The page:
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Rob Merkin, Professor of Law, University of Exeter; Consultant, Norton Rose Fulbright,Jenny Steele, Professor of Law, York Law School, University of York
Rob Merkin is Professor of Commercial Law at the University of Exeter, Honorary Professor of Law at the University of Auckland, and a consultant to international law firm Norton Rose Fulbright. He is the author of over 40 books on insurance, reinsurance, and arbitration, and lectures on insurance and reinsurance law at universities worldwide. He is co-editor of the Lloyd's Law Reports and the editor of Insurance Law Monthly, the Journal of Business Law, and the British Insurance Law Association Journal. From 2006 to 2010, Rob was a co-editor of Legal Studies. Rob was President of the British Insurance Law Association 2010-2012 and has been Vice-President of the International Association of Insurance Law since 2010. In 2010 he was awarded a prize by the Australian Insurance Law Association for his contribution to the development of insurance law in Australia, and in 2012 he was awarded the Hotung Fellowship by the University of Canterbury, Christchurch, for work on earthquake insurance.
Jenny Steele is a Professor of Law at York Law School, University of York. She is the author of Tort Law: Text, Cases, and Materials (OUP, 2nd ed. 2010); and Risks and Legal Theory (Hart, 2004), and is a contributing editor to Clerk and Lindsell on Torts (from the 20th edition). She edited Law inEnvironmental Decision-Making (OUP, 1995), with Tim Jewell, and is editor, with Willem van Boom, of a collection of essays entitled Mass Justice: Challenges of Representation and Distribution (Edward Elgar, 2011) and, with TT Arvind, of Tort Law and the Legislature: Common Law, Statute, and theDynamics of Legal Change (Hart, 2012). She is the holder of a Leverhulme Major Research Fellowship, Liability, Insurance and Society.
Table of Contents
Part I Essentials Chapter 1 Introduction: Insurance in the Law of Obligations 1.1 Our Aim 1.2 Insurance and Risk 1.3 Challenges 1.4 Obligations 1.5 Structure
Chapter 2 Characterising Insurance 2.1 Introduction: Actuarial or Relational? 2.2 In Search of the Nature of Insurance 2.3 Insurance and Responsibility 2.4 Uncertainty and Speculation 2.5 Conclusions
Chapter 3 Insurance Contracts and Insurance Market 3.1 Introduction 3.2 When is a Contract One of Insurance? 3.3 Principle of Insurance Contract Law: An Introduction 3.4 The Development of Risks and the Market for Insurance 3.5 Liability Insurance and Liability 3.6 Does Liability Insurance Influence Liability? 3.7 Conclusions
Chapter 4 Regulatory Dimensions 4.1 Introduction and Significance 4.2 Regulating the Insurance Activity 4.3 Protecting Policyholders: the Public Law Approach 4.4 Conclusions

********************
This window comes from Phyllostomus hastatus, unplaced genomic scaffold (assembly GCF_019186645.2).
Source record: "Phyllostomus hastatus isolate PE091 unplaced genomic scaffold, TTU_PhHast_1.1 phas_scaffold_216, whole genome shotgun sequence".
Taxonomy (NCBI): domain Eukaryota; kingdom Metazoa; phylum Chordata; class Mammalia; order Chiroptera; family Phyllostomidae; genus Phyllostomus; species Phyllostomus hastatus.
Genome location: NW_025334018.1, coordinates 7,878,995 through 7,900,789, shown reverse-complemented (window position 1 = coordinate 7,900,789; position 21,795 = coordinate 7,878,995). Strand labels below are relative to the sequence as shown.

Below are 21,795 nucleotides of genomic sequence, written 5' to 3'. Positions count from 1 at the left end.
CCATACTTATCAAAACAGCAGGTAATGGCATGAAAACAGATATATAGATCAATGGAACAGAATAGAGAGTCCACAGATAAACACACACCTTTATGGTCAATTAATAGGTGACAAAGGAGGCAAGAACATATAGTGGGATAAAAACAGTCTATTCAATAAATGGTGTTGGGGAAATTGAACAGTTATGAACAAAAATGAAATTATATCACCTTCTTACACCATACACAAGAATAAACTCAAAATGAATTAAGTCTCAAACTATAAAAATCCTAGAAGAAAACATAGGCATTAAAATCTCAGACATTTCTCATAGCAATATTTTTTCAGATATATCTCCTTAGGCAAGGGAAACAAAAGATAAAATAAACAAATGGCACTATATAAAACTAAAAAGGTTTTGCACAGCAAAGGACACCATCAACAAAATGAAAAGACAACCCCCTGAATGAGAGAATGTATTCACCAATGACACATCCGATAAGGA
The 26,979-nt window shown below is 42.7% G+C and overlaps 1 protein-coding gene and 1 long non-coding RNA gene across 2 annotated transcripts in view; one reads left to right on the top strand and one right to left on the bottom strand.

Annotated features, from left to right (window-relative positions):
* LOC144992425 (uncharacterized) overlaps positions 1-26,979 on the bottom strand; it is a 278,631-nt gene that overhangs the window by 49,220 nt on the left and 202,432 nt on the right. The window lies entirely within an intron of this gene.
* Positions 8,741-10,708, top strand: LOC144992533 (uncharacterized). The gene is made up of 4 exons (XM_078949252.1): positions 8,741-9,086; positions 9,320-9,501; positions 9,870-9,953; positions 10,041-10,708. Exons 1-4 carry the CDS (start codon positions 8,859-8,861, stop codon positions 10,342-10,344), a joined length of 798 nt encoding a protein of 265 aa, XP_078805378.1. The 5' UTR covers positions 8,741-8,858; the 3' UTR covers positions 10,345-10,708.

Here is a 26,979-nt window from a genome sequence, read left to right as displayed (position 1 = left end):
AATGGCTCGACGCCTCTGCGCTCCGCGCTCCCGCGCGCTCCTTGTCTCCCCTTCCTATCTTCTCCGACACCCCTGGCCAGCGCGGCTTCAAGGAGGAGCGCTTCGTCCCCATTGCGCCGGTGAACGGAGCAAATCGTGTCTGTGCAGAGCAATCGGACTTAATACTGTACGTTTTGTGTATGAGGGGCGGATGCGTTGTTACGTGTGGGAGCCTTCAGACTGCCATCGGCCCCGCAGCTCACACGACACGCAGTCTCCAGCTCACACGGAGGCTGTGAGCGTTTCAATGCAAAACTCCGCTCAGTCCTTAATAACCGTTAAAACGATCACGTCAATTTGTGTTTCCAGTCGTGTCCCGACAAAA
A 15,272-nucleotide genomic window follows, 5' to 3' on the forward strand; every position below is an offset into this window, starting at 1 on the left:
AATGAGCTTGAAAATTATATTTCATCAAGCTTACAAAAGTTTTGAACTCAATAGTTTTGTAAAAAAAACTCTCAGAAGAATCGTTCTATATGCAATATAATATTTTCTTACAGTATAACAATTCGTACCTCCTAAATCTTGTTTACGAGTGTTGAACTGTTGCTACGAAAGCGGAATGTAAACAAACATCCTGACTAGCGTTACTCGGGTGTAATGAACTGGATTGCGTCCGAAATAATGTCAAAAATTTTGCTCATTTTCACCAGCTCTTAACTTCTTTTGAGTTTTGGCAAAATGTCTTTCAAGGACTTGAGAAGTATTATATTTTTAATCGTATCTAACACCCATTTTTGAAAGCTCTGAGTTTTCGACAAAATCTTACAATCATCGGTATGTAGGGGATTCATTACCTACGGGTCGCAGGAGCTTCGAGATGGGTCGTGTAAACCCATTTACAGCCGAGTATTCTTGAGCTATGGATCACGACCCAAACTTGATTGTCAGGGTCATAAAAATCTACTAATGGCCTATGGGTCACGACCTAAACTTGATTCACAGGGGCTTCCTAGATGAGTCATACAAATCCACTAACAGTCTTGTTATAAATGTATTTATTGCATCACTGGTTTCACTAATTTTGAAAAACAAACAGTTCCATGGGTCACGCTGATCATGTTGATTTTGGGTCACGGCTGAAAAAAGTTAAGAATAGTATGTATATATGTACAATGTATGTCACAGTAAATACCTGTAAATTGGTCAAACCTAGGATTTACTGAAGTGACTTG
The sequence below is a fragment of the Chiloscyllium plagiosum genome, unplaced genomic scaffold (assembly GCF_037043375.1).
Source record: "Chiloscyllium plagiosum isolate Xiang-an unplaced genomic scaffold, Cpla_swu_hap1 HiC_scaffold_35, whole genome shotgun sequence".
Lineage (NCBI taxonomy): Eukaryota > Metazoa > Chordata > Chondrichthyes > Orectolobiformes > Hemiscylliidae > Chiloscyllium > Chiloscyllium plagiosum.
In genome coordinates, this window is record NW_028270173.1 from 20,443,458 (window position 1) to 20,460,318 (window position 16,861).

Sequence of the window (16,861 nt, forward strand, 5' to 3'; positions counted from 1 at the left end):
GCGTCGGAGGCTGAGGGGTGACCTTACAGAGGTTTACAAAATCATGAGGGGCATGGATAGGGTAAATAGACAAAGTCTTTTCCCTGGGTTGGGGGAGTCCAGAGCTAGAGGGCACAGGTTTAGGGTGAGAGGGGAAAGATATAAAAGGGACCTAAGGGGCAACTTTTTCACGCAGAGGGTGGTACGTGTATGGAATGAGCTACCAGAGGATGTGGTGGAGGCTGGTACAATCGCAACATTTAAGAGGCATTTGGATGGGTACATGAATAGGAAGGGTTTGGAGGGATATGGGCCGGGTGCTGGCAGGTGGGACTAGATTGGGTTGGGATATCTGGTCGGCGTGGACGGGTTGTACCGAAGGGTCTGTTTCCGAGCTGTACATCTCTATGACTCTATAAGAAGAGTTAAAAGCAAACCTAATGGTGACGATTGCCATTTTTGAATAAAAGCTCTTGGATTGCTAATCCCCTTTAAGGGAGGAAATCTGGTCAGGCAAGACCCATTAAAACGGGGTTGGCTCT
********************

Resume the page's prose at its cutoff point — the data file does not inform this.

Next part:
Part 2 Operation
Chapter 5 Subrogation 5.1 Introduction 5.2 The Issues Illustrated 5.3 The Basis of Insurer Subrogation 5.4 Operation and Limits 5.5 Exclusion of Life and Personal Injury Policies 5.6 Reflections on Risk Allocation and Loss Distribution 5.7 Conclusions
Chapter 6 Loss-Spreading 6.1 Introduction 6.2 Some Misconceptions About Loss-Spreading 6.3 Contribution Between Insurers 6.4 Reinsurance 6.5 Riot Damages: Market or Community Loss-Bearing? 6.6 Market and State
Chapter 7 Allocation of Risk in Voluntary Arrangements 7.1 Introduction: Contracting and Insurance 7.2 Common Concerns 7.3 Insuring Against the Risk of Insolvency 7.4 Risk Allocation and Insurance in Contracts 7.5 Risk Allocation and Defective Performance 7.6 Construction Contracts: a Case Study 7.7 Conclusions Chapter 8 Allocation of Risk and Tort Law 8.1 Introduction 8.2 Overview: Tort Reasoning and Risk Allocation 8.3 Contractual Matrix Cases: Tort and Party Risk Structure 8.4 Advice 8.5 Public Authorities and Risk Allocation 8.6 Duties to Employees 8.7 Conclusions: Duties, Remedies and Risks
Chapter 9 Compulsory Liability Insurance 9.1 Introduction 9.2 Significance and Extent 9.3 Compulsory Insurance for Motor Vehicles 9.4 Compulsory Employers' Liability Insurance 9.5 Conclusions
Part 3 Applications Chapter 10 Vicarious Liability 10.1 Introduction 10.2 Nature and Boundaries 10.3 Risk Allocation and Loss-Spreading 10.4 Loss-Spreading and Insurance in Vicarious Liability 10.5 Vicarious Liability and Contractual Structure 10.6 Insurance and Vicarious Liability: Conclusions Chapter 11 Insurance and Illegal Conduct 11.1 Introduction 11.2 Principles Governing Illegality 11.3 Claims Against Policyholders 11.4 Claims Against Insurers 11.5 Conclusions Chapter 12 The Asbestos Litigation 12.1 The Issues 12.2 Establishing Liability in Tort 12.3 Insurance Coverage 12.4 Claims Against and Between Insurers 12.5 Conclusions
Chapter 13 Insurance in Litigation 13.1 Insurance and the Shaping of Litigation 13.2 Funding Litigation 13.3 Defending Litigation by Liability Insurance 13.4 Liability Insurance as a Means of Enforcing Judgments 13.5 Concluding Thoughts